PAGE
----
Featured Research

from universities, journals, and other organizations

Why Smokers Struggle To Quit: New Findings

Date:
January 7, 2009
Source:
Duke University Medical Center
Summary:
Just seeing someone smoke can trigger smokers to abandon their nascent efforts to kick the habit, according to new research.

Just seeing someone smoke can trigger smokers to abandon their nascent efforts to kick the habit, according to new research conducted at Duke University Medical Center.

Brain scans taken during normal smoking activity and 24 hours after quitting show there is a marked increase in a particular kind of brain activity when quitters see photographs of people smoking.

The study, which appears online in Psychopharmacology, sheds important light on why it's so hard for people to quit smoking, and why they relapse so quickly, explains Joseph McClernon, an associate professor in the department of psychiatry and behavioral sciences at Duke University Medical Center.

"Only five percent of unaided quit attempts result in successful abstinence," says McClernon. "Most smokers who try to quit return to smoking again. We are trying to understand how that process works in the brain, and this research brings us one step closer."

The Duke researchers used a brain-imaging tool called functional MRI to visualize changes in brain activity that occurs when smokers quit. The smokers were scanned once before quitting and again 24 hours after they quit. Each time they were scanned while being shown photographs of people smoking.

"Quitting smoking dramatically increased brain activity in response to seeing the smoking cues," says McClernon, "which seems to indicate that quitting smoking is actually sensitizing the brain to these smoking cues."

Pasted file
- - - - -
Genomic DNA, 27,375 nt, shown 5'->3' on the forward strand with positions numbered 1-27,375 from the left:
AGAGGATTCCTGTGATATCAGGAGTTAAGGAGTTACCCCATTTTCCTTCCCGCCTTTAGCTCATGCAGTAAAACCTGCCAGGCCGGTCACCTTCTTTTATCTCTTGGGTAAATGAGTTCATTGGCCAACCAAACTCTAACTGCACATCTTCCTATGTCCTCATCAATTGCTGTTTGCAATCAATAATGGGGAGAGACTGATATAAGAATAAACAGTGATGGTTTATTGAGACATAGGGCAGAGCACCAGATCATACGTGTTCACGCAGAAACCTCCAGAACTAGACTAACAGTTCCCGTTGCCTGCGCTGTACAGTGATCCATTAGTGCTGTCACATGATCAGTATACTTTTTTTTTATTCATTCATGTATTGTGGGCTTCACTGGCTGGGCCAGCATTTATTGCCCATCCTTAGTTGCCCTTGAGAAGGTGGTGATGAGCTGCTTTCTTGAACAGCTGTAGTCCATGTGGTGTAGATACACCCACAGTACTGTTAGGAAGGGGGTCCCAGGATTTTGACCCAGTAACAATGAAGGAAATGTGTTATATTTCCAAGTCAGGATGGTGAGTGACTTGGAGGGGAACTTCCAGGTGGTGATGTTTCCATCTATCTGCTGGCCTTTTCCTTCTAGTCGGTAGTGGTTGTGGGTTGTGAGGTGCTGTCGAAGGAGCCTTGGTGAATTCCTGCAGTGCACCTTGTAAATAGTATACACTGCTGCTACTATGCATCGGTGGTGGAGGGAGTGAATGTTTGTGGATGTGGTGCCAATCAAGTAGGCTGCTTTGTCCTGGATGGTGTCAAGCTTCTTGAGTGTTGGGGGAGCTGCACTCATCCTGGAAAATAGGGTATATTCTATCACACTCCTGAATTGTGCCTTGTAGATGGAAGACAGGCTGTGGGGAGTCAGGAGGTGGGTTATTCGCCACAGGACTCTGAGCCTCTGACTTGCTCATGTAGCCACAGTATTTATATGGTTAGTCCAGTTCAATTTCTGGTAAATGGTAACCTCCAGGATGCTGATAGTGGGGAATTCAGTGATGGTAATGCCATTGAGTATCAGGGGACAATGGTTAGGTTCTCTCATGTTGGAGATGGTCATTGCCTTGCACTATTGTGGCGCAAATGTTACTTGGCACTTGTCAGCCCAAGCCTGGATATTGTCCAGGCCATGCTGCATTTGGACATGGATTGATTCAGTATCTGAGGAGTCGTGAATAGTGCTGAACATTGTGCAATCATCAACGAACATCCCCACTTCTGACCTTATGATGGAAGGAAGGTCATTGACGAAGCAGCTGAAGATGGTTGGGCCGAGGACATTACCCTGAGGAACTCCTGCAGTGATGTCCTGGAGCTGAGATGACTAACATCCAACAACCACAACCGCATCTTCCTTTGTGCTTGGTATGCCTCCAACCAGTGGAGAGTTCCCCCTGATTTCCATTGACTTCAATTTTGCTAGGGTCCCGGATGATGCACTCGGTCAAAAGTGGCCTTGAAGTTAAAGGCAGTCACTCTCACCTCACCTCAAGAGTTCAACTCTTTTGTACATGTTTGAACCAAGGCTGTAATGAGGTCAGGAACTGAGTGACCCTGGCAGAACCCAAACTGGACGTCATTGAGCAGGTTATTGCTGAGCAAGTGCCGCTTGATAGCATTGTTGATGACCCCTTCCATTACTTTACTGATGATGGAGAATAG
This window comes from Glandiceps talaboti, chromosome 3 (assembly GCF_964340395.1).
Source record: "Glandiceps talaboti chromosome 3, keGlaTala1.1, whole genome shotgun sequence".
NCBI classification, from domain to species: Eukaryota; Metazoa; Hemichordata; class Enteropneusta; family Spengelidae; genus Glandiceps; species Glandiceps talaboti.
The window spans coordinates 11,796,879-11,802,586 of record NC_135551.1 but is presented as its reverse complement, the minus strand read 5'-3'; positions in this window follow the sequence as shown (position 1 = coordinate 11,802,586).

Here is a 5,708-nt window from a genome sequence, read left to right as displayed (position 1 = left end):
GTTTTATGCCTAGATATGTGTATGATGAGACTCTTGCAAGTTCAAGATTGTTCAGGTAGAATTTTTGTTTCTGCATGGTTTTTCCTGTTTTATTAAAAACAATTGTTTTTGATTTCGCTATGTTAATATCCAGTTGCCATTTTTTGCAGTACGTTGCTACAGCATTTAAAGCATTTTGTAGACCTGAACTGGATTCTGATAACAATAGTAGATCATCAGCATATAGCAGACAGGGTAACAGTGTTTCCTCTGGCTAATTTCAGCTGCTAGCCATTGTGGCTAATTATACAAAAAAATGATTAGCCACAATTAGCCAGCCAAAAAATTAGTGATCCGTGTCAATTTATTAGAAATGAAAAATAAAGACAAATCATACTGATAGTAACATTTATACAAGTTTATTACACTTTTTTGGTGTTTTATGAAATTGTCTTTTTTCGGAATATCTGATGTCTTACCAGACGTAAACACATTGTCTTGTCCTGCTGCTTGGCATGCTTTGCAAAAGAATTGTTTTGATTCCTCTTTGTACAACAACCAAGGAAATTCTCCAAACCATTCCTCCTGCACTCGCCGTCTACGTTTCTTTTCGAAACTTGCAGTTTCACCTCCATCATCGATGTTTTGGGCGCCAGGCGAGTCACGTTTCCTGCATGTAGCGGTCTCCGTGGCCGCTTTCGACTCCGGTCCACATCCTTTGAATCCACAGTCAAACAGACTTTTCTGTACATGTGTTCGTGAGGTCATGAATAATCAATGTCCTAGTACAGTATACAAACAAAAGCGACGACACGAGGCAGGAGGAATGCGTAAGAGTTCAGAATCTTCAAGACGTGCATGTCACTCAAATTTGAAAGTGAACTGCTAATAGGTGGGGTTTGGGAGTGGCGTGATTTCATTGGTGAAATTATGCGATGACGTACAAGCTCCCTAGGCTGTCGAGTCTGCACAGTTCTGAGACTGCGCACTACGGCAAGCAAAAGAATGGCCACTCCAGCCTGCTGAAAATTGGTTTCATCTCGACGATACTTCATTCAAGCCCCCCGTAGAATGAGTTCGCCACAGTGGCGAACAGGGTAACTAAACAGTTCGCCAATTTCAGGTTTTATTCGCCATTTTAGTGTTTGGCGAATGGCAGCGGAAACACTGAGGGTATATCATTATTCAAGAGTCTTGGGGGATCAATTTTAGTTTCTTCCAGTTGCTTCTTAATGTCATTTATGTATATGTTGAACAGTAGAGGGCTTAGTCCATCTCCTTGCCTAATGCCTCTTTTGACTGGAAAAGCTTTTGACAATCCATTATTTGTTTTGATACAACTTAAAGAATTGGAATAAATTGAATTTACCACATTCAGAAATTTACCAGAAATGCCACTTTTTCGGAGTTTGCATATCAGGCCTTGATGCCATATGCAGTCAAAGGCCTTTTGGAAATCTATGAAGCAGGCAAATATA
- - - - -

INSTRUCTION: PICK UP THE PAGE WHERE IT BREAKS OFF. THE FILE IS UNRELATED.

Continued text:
Even more surprising, he adds, is the area of the brain that was activated by the cues. "We saw activation in the dorsal striatum, an area involved in learning habits or things we do by rote, like riding a bike or brushing our teeth. Our research shows us that when smokers encounter these cues after quitting, it activates the area of the brain responsible for automatic responses. That means quitting smoking may not be a matter of conscious control. So, if we're really going to help people quit, this emphasizes the need to do more than tell people to resist temptation. We also have to help them break that habitual response."

New treatment options at Duke are aiming to do just that. One area of research is focusing on the use of a nicotine patch prior to quitting smoking.

In previously published research, Jed Rose, Director of the Duke Center for Nicotine and Smoking Cessation Research and co-author of this paper as well, showed that wearing the patch and smoking a cigarette with no nicotine proved successful at breaking the learned behavior. "The smoking behavior is not reinforced because the act of smoking is not leading them to get the nicotine," Rose said. "Doing this before people actually quit helps them break the habit so they start smoking less. We're seeing people quit longer this way."


Story Source:

The above story is based on materials provided by Duke University Medical Center. Note: Materials may be edited for content and length.